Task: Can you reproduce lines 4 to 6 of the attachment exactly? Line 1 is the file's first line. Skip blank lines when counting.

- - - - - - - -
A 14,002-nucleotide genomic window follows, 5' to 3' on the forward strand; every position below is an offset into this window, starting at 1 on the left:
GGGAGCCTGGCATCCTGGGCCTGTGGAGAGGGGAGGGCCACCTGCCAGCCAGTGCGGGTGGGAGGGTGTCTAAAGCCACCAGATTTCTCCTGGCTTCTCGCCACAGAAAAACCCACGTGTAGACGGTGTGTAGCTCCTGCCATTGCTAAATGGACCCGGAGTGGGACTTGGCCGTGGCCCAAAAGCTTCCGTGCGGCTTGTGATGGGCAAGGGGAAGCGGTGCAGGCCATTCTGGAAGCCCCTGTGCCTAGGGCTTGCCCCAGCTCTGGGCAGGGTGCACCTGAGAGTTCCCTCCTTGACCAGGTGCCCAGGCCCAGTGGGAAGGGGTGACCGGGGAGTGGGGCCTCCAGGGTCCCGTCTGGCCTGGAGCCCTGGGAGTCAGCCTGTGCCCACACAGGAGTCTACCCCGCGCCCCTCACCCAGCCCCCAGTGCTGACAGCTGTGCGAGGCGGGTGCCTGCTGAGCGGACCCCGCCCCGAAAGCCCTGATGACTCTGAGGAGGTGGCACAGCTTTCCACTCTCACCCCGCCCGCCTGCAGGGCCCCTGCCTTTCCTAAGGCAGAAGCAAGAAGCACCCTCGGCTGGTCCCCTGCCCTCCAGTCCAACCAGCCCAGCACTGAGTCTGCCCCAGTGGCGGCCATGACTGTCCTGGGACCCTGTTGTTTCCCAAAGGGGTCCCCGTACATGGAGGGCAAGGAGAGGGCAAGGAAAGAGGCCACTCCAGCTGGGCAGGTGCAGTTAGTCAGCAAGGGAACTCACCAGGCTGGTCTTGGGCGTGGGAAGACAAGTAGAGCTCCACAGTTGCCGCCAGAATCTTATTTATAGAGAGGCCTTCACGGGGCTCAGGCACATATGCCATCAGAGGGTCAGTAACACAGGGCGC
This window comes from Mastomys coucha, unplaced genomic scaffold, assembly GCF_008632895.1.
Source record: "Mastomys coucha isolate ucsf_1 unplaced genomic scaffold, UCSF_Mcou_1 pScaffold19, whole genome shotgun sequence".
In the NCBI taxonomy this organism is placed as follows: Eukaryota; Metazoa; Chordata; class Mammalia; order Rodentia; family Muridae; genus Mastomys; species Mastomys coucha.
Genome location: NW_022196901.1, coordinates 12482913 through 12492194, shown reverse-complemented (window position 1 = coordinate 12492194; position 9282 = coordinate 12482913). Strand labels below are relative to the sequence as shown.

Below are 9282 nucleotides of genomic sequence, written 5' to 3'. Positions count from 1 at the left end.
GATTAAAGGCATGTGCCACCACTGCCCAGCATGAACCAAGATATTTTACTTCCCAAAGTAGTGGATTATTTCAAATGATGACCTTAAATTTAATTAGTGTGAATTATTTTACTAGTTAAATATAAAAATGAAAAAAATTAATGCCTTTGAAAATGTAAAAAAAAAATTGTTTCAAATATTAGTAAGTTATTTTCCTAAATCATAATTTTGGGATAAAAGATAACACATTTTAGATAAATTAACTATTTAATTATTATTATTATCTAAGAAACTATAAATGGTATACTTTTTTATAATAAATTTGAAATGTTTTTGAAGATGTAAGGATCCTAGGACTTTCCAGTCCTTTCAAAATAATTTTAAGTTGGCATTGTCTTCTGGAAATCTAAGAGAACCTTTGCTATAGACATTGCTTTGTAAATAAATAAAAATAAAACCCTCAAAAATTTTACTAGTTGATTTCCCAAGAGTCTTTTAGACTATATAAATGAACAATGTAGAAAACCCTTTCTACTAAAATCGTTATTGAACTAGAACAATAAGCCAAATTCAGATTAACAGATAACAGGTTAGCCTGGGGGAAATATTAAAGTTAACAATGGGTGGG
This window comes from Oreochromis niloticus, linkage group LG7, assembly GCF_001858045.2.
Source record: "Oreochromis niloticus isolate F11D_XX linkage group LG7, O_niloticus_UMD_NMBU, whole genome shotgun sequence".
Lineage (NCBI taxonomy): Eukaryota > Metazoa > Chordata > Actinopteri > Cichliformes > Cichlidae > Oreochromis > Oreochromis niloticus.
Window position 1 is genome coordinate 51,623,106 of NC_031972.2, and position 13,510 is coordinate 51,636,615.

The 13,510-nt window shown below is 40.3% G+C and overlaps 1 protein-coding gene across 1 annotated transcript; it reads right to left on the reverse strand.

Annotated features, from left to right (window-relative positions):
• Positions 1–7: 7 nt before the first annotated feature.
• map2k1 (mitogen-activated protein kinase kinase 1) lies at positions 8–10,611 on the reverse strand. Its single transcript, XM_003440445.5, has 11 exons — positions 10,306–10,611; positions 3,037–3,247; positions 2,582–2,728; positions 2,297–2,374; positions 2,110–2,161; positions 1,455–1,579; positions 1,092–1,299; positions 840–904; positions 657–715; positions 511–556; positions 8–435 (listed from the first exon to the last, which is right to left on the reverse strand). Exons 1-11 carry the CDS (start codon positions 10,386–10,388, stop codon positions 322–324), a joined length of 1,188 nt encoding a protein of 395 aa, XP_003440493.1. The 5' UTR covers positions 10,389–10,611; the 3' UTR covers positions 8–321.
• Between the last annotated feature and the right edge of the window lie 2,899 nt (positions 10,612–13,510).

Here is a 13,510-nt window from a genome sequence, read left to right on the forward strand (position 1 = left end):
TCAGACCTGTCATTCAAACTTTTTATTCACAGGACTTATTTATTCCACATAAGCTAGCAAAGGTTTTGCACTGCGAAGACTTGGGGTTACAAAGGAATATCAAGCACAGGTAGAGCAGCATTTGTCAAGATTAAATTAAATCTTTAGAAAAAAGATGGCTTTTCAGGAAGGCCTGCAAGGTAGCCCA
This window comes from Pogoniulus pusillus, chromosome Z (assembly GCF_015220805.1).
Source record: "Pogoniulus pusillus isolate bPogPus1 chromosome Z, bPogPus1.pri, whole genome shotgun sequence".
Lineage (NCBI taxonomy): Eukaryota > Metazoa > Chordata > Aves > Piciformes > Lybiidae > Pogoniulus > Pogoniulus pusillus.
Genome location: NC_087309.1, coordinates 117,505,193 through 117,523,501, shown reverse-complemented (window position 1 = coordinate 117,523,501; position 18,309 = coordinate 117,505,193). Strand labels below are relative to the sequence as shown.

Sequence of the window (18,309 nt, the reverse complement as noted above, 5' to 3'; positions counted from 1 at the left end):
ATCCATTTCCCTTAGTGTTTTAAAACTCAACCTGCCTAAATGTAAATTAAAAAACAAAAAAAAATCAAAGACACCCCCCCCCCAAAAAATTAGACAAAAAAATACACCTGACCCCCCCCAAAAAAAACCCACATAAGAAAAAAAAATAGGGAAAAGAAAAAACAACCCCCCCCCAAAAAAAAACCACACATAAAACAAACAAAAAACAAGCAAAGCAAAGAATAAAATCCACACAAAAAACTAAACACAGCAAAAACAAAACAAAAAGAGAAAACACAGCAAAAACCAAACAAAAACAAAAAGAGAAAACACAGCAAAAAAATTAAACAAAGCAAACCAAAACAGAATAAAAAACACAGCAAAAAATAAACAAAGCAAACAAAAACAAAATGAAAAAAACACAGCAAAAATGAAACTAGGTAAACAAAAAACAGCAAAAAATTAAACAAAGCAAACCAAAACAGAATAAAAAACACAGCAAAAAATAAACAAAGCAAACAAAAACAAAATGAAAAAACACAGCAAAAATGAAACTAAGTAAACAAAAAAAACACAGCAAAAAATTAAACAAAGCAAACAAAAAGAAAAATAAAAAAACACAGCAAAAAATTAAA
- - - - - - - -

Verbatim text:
Source record: "Mastomys coucha isolate ucsf_1 unplaced genomic scaffold, UCSF_Mcou_1 pScaffold19, whole genome shotgun sequence".
In the NCBI taxonomy this organism is placed as follows: Eukaryota; Metazoa; Chordata; class Mammalia; order Rodentia; family Muridae; genus Mastomys; species Mastomys coucha.
Genome location: NW_022196901.1, coordinates 12482913 through 12492194, shown reverse-complemented (window position 1 = coordinate 12492194; position 9282 = coordinate 12482913). Strand labels below are relative to the sequence as shown.